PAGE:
Enamel formation (amelogenesis) commences at the late bell stage of tooth formation, the earlier changes having been described in Chapter 10
. During the early bell stage, the enamel organ comprises four distinct layers:
• External enamel epithelium
• Internal enamel epithelium.
Prior to the formation of dentine and enamel, the shape of the tooth has already been outlined following epithelial/mesenchymal interactions during tooth morphogenesis. The peripheral cells of the dental papilla adjacent to the internal enamel epithelium are undifferentiated, while the internal enamel epithelial cells have assumed a columnar appearance. The two groups of cells are separated by a basement membrane.
During the formation of enamel, the internal enamel epithelial cell undergoes a number of changes in its morphology, each being related to different functions. These can be considered for convenience in five stages: presecretory, secretory, transitional, maturation and post-maturation.
With the initial formation of dentine, there is breakdown of the basement membrane separating the pre-ameloblasts from the adjacent dental papilla, probably resulting from the release of enzymes from the pre-ameloblast, which may also phagocytose the breakdown products.
The secretory stage is characterized by the synthesis and secretion of the enamel matrix and its initial light mineralization. At the ultrastructural level, there is an increase in endoplasmic reticulum as well as vesicles containing material representing the organic matrix of enamel. The contents of the vesicles (secretory granules) are discharged into the extracellular space at the distal end of the cell against the surface of the first-formed dentine. Almost as soon as the enamel matrix is released extracellularly, the initial calcium hydroxyapatite crystallites appear within it as thin, needle-like crystallites. The cells can now be termed ameloblasts. As the ameloblasts migrate outwards (centrifugally), small processes from the odontoblasts may get caught up between them. When the early enamel starts to mineralize around them, these processes will become entrapped as enamel spindles.
Prismatic structure of enamel
The first few microns of enamel at the site of the enamel–dentine junction are aprismatic (prismless/non-prismatic), as the distal end of the ameloblast is flat and the initial crystallites do not show sudden changes in orientation. As the ameloblasts continue to move away from the dentine surface, a cone-shaped process (Tomes process) soon forms at the distal, secretory end of the ameloblasts. As the forming enamel crystallites align at right angles to the surface of the ameloblasts, it is the Tomes process that is responsible for producing sudden changes in crystallite orientation and the resulting prismatic structure of enamel. When this is considered in three dimensions, it can be seen that four ameloblasts contribute to each enamel prism and that each ameloblast contributes to four prisms. Numerous cell contacts are present between adjacent ameloblasts. At the ends of the ameloblast, these form the terminal bar apparatus. Additional cell contacts are present between ameloblasts and cells of the stratum intermedium. The boundary of the prism is formed ahead of the central prism core, giving the forming enamel surface a ‘picket-fence’ arrangement. Increments of enamel are deposited on each other and enamel formation extends from the cusp-tips down the sides of the tooth. Just before the enamel reaches its final thickness, the Tomes process disappears and the distal surface of the ameloblast becomes flattened, so that the final 20–100 μm at the surface is prismless. The composition of ‘young’ immature enamel at this stage comprises up to about 30% organic matrix and about 20–30% mineral in the form of thin crystallites of hydroxyapatite, the remaining 40–50% comprising water.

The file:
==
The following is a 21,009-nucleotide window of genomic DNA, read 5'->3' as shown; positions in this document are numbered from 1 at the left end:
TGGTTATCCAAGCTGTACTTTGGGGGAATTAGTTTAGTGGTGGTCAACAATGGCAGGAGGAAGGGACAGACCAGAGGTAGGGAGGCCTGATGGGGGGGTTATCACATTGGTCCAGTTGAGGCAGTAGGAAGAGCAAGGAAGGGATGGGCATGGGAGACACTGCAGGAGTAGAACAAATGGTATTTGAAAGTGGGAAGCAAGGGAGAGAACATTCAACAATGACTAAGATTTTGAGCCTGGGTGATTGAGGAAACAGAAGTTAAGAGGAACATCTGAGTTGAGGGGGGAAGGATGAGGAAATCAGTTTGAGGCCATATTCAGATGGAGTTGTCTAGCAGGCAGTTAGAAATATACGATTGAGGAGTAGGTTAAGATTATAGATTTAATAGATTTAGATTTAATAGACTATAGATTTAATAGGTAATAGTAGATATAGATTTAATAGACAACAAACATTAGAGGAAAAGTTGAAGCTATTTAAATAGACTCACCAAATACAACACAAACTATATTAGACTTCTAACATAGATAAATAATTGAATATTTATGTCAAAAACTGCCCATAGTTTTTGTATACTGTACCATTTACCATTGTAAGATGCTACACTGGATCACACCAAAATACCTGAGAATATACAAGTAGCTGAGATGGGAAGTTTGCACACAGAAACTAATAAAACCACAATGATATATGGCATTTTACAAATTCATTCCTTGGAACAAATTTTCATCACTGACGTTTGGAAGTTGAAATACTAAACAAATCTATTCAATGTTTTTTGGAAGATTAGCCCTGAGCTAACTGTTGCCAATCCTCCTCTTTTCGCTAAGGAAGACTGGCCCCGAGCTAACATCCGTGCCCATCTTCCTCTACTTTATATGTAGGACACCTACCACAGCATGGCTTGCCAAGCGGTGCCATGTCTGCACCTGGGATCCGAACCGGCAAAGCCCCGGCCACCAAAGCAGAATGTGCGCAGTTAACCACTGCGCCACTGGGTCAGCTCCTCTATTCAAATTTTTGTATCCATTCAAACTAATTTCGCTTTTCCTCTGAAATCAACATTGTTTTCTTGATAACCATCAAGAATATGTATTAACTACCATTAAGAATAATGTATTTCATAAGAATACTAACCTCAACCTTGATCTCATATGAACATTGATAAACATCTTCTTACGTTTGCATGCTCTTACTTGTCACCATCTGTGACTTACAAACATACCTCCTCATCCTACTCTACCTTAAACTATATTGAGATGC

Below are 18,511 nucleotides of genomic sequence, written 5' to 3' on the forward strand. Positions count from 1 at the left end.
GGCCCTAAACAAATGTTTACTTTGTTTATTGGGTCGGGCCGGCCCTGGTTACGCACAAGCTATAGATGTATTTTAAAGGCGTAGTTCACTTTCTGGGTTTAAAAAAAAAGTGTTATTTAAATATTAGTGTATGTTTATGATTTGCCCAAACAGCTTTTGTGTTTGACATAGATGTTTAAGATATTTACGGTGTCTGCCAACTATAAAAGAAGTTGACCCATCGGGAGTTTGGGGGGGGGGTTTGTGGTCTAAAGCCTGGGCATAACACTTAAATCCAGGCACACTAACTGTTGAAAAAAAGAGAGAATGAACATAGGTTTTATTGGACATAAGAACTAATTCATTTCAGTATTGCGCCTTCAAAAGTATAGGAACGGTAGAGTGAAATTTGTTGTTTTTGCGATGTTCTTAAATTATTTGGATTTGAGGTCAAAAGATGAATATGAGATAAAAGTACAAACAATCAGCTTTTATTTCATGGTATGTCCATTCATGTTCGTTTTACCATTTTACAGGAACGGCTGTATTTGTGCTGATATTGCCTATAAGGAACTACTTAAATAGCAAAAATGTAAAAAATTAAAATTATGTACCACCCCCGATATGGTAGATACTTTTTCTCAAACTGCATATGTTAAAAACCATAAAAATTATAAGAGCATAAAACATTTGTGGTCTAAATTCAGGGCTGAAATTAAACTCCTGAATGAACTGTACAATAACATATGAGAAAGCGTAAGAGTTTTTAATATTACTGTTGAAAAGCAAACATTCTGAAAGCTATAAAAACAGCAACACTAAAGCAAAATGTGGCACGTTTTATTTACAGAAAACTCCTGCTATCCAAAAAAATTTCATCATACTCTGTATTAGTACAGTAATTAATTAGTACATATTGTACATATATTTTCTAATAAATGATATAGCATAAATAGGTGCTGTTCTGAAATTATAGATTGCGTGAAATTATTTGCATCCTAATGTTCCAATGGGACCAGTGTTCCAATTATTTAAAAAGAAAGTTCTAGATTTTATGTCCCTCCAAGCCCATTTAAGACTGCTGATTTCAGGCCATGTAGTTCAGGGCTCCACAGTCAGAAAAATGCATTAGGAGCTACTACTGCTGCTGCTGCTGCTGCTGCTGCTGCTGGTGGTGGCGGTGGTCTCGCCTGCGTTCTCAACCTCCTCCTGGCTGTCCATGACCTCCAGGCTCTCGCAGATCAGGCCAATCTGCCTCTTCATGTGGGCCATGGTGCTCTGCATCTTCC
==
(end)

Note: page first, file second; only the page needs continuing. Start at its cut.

The complex paths traced out by the ameloblasts as they move outwards are responsible for generating the Hunter–Schreger bands, with groups of prisms in adjacent layers of enamel moving in different directions. However, towards the surface they move in similar directions so that Hunter–Schreger bands are not evident in the outer third of the crown.
The secretory phase ends once the full thickness of enamel matrix has been laid down.
Periodic changes in the nature or orientation of the enamel crystallites or enamel matrix or enamel prisms produce short-period or long-period incremental markings. A diurnal rhythm produces a daily cross-striation across each prism approximately 4 μm apart, while approximately every 7 days (range 6–10), an enamel stria (of Retzius) is produced outlining the mineralizing front and running obliquely to the surface. These striae end on the surface of the enamel as perikymata, except for the first-formed striae overlying the cusps of the tooth. In teeth mineralizing before birth, an exaggerated stria, the neonatal line, is present representing the enamel formed during the general disturbance in metabolism occurring over the few days following birth.